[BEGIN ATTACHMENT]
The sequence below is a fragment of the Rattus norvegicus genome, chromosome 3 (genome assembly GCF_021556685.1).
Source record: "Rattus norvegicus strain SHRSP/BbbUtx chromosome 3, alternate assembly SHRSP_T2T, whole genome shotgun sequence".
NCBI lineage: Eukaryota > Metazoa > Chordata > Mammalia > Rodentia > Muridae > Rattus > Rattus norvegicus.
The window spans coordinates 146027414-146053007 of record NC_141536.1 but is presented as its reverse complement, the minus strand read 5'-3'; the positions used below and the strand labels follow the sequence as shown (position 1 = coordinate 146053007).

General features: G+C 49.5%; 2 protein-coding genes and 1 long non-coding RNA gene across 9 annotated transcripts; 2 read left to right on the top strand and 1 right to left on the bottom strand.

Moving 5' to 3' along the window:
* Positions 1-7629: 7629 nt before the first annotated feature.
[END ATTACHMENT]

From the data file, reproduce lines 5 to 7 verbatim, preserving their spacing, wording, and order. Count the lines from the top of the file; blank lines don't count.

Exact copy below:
General features: G+C 49.5%; 2 protein-coding genes and 1 long non-coding RNA gene across 9 annotated transcripts; 2 read left to right on the top strand and 1 right to left on the bottom strand.

Moving 5' to 3' along the window:
* Positions 1-7629: 7629 nt before the first annotated feature.